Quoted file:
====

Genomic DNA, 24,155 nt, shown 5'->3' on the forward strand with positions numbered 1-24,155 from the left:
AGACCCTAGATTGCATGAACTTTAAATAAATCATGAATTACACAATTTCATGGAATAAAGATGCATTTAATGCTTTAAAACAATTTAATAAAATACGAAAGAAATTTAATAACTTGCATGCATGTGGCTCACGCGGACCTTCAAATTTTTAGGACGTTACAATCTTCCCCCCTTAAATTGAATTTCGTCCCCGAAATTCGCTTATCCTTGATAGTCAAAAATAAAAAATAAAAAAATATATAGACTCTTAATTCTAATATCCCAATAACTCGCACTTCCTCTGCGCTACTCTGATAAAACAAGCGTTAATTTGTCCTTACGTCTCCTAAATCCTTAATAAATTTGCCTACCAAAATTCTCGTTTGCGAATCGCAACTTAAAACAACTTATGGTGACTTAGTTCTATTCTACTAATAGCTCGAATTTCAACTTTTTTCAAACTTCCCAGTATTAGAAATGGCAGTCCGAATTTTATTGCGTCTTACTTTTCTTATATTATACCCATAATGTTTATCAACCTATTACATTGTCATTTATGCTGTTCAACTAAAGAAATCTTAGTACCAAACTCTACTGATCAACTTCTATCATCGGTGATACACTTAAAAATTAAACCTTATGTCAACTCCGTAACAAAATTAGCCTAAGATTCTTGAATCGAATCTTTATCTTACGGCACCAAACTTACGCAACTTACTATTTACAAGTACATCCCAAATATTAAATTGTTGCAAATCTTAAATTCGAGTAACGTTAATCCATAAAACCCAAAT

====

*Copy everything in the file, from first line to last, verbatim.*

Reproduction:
Genomic DNA, 24,155 nt, shown 5'->3' on the forward strand with positions numbered 1-24,155 from the left:
AGACCCTAGATTGCATGAACTTTAAATAAATCATGAATTACACAATTTCATGGAATAAAGATGCATTTAATGCTTTAAAACAATTTAATAAAATACGAAAGAAATTTAATAACTTGCATGCATGTGGCTCACGCGGACCTTCAAATTTTTAGGACGTTACAATCTTCCCCCCTTAAATTGAATTTCGTCCCCGAAATTCGCTTATCCTTGATAGTCAAAAATAAAAAATAAAAAAATATATAGACTCTTAATTCTAATATCCCAATAACTCGCACTTCCTCTGCGCTACTCTGATAAAACAAGCGTTAATTTGTCCTTACGTCTCCTAAATCCTTAATAAATTTGCCTACCAAAATTCTCGTTTGCGAATCGCAACTTAAAACAACTTATGGTGACTTAGTTCTATTCTACTAATAGCTCGAATTTCAACTTTTTTCAAACTTCCCAGTATTAGAAATGGCAGTCCGAATTTTATTGCGTCTTACTTTTCTTATATTATACCCATAATGTTTATCAACCTATTACATTGTCATTTATGCTGTTCAACTAAAGAAATCTTAGTACCAAACTCTACTGATCAACTTCTATCATCGGTGATACACTTAAAAATTAAACCTTATGTCAACTCCGTAACAAAATTAGCCTAAGATTCTTGAATCGAATCTTTATCTTACGGCACCAAACTTACGCAACTTACTATTTACAAGTACATCCCAAATATTAAATTGTTGCAAATCTTAAATTCGAGTAACGTTAATCCATAAAACCCAAAT